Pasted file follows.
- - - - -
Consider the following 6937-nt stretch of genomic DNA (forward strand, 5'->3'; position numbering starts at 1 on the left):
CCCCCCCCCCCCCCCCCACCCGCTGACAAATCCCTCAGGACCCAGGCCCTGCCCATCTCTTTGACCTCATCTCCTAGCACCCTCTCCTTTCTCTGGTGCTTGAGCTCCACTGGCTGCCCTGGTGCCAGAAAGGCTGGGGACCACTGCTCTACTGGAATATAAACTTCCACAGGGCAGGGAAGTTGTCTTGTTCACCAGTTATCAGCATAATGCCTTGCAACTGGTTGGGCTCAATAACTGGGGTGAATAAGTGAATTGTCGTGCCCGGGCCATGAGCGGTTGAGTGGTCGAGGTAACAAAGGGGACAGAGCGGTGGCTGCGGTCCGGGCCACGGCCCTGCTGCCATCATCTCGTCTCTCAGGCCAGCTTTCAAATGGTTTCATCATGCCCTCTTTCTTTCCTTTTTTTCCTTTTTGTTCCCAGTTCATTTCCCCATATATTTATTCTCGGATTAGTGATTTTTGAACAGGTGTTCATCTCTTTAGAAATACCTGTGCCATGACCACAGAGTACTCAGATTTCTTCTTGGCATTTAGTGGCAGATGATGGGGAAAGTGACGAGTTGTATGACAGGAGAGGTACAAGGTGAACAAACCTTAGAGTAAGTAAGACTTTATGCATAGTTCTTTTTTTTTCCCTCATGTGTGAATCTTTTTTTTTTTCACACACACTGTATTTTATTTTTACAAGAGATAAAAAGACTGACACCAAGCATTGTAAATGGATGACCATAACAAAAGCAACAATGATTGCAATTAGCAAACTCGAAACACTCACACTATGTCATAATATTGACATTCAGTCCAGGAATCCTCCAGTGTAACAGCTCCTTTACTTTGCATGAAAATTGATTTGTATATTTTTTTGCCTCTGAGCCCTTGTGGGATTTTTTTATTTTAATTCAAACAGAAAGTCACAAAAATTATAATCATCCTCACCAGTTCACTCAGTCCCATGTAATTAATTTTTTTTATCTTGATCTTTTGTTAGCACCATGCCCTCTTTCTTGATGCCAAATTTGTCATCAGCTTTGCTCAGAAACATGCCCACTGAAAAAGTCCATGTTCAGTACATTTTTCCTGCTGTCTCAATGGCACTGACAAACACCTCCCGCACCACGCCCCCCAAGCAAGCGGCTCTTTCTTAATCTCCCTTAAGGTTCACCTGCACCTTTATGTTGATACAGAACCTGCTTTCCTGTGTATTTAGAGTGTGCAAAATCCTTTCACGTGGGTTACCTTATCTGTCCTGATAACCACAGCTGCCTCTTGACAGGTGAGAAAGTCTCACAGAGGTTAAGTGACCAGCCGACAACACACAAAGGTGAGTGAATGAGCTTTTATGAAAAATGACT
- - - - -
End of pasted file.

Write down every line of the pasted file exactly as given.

Consider the following 6937-nt stretch of genomic DNA (forward strand, 5'->3'; position numbering starts at 1 on the left):
CCCCCCCCCCCCCCCCCACCCGCTGACAAATCCCTCAGGACCCAGGCCCTGCCCATCTCTTTGACCTCATCTCCTAGCACCCTCTCCTTTCTCTGGTGCTTGAGCTCCACTGGCTGCCCTGGTGCCAGAAAGGCTGGGGACCACTGCTCTACTGGAATATAAACTTCCACAGGGCAGGGAAGTTGTCTTGTTCACCAGTTATCAGCATAATGCCTTGCAACTGGTTGGGCTCAATAACTGGGGTGAATAAGTGAATTGTCGTGCCCGGGCCATGAGCGGTTGAGTGGTCGAGGTAACAAAGGGGACAGAGCGGTGGCTGCGGTCCGGGCCACGGCCCTGCTGCCATCATCTCGTCTCTCAGGCCAGCTTTCAAATGGTTTCATCATGCCCTCTTTCTTTCCTTTTTTTCCTTTTTGTTCCCAGTTCATTTCCCCATATATTTATTCTCGGATTAGTGATTTTTGAACAGGTGTTCATCTCTTTAGAAATACCTGTGCCATGACCACAGAGTACTCAGATTTCTTCTTGGCATTTAGTGGCAGATGATGGGGAAAGTGACGAGTTGTATGACAGGAGAGGTACAAGGTGAACAAACCTTAGAGTAAGTAAGACTTTATGCATAGTTCTTTTTTTTTCCCTCATGTGTGAATCTTTTTTTTTTTCACACACACTGTATTTTATTTTTACAAGAGATAAAAAGACTGACACCAAGCATTGTAAATGGATGACCATAACAAAAGCAACAATGATTGCAATTAGCAAACTCGAAACACTCACACTATGTCATAATATTGACATTCAGTCCAGGAATCCTCCAGTGTAACAGCTCCTTTACTTTGCATGAAAATTGATTTGTATATTTTTTTGCCTCTGAGCCCTTGTGGGATTTTTTTATTTTAATTCAAACAGAAAGTCACAAAAATTATAATCATCCTCACCAGTTCACTCAGTCCCATGTAATTAATTTTTTTTATCTTGATCTTTTGTTAGCACCATGCCCTCTTTCTTGATGCCAAATTTGTCATCAGCTTTGCTCAGAAACATGCCCACTGAAAAAGTCCATGTTCAGTACATTTTTCCTGCTGTCTCAATGGCACTGACAAACACCTCCCGCACCACGCCCCCCAAGCAAGCGGCTCTTTCTTAATCTCCCTTAAGGTTCACCTGCACCTTTATGTTGATACAGAACCTGCTTTCCTGTGTATTTAGAGTGTGCAAAATCCTTTCACGTGGGTTACCTTATCTGTCCTGATAACCACAGCTGCCTCTTGACAGGTGAGAAAGTCTCACAGAGGTTAAGTGACCAGCCGACAACACACAAAGGTGAGTGAATGAGCTTTTATGAAAAATGACT